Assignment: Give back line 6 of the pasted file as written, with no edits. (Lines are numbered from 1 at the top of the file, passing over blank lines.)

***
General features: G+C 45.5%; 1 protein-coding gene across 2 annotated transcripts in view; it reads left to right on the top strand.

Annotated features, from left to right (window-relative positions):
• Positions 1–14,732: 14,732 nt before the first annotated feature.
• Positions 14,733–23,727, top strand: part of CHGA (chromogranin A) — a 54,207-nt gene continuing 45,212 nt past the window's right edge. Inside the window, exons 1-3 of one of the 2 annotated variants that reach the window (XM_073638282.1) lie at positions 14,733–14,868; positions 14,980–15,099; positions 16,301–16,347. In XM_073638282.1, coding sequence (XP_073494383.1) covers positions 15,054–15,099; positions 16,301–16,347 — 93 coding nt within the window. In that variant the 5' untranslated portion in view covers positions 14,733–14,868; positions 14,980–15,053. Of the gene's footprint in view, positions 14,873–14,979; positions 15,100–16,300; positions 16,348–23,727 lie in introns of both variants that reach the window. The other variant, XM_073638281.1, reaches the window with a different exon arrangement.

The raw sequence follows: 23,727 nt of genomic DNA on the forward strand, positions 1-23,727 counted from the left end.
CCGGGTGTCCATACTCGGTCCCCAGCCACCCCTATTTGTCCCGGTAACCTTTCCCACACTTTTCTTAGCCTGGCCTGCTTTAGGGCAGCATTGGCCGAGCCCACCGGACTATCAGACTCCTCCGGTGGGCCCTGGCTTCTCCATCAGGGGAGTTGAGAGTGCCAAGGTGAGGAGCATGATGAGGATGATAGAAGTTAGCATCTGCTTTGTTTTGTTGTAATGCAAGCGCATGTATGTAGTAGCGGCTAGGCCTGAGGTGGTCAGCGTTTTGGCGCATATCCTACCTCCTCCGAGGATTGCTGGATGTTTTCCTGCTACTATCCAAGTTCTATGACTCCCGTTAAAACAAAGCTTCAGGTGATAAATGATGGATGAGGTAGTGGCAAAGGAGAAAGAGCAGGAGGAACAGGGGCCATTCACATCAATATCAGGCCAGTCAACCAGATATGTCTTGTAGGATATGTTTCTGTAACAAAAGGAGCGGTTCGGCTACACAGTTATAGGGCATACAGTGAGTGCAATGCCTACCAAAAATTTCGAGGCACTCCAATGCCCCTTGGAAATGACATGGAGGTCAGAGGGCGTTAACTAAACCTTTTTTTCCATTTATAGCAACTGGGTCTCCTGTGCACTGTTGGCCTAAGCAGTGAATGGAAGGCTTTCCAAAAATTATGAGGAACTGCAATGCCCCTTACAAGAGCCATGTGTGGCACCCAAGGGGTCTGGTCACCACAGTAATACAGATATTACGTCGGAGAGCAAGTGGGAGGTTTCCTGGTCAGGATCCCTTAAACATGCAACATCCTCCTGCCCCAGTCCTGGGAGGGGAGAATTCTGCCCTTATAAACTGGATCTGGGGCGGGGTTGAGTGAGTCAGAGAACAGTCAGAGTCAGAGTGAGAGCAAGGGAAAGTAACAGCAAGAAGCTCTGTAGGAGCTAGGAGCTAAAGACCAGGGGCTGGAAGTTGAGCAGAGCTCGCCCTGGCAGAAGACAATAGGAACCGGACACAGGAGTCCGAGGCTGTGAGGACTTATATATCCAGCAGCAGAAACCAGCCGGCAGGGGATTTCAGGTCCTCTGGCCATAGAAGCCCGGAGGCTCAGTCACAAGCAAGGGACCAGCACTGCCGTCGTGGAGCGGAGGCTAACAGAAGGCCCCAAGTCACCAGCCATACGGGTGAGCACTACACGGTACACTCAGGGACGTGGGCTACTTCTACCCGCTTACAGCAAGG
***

CCGGGTGTCCATACTCGGTCCCCAGCCACCCCTATTTGTCCCGGTAACCTTTCCCACACTTTTCTTAGCCTGGCCTGCTTTAGGGCAGCATTGGCCGAGCCCACCGGACTATCAGACTCCTCCGGTGGGCCCTGGCTTCTCCATCAGGGGAGTTGAGAGTGCCAAGGTGAGGAGCATGATGAGGATGATAGAAGTTAGCATCTGCTTTGTTTTGTTGTAATGCAAGCGCATGTATGTAGTAGCGGCTAGGCCTGAGGTGGTCAGCGTTTTGGCGCATATCCTACCTCCTCCGAGGATTGCTGGATGTTTTCCTGCTACTATCCAAGTTCTATGACTCCCGTTAAAACAAAGCTTCAGGTGATAAATGATGGATGAGGTAGTGGCAAAGGAGAAAGAGCAGGAGGAACAGGGGCCATTCACATCAATATCAGGCCAGTCAACCAGATATGTCTTGTAGGATATGTTTCTGTAACAAAAGGAGCGGTTCGGCTACACAGTTATAGGGCATACAGTGAGTGCAATGCCTACCAAAAATTTCGAGGCACTCCAATGCCCCTTGGAAATGACATGGAGGTCAGAGGGCGTTAACTAAACCTTTTTTTCCATTTATAGCAACTGGGTCTCCTGTGCACTGTTGGCCTAAGCAGTGAATGGAAGGCTTTCCAAAAATTATGAGGAACTGCAATGCCCCTTACAAGAGCCATGTGTGGCACCCAAGGGGTCTGGTCACCACAGTAATACAGATATTACGTCGGAGAGCAAGTGGGAGGTTTCCTGGTCAGGATCCCTTAAACATGCAACATCCTCCTGCCCCAGTCCTGGGAGGGGAGAATTCTGCCCTTATAAACTGGATCTGGGGCGGGGTTGAGTGAGTCAGAGAACAGTCAGAGTCAGAGTGAGAGCAAGGGAAAGTAACAGCAAGAAGCTCTGTAGGAGCTAGGAGCTAAAGACCAGGGGCTGGAAGTTGAGCAGAGCTCGCCCTGGCAGAAGACAATAGGAACCGGACACAGGAGTCCGAGGCTGTGAGGACTTATATATCCAGCAGCAGAAACCAGCCGGCAGGGGATTTCAGGTCCTCTGGCCATAGAAGCCCGGAGGCTCAGTCACAAGCAAGGGACCAGCACTGCCGTCGTGGAGCGGAGGCTAACAGAAGGCCCCAAGTCACCAGCCATACGGGTGAGCACTACACGGTACACTCAGGGACGTGGGCTACTTCTACCCGCTTACAGCAAGG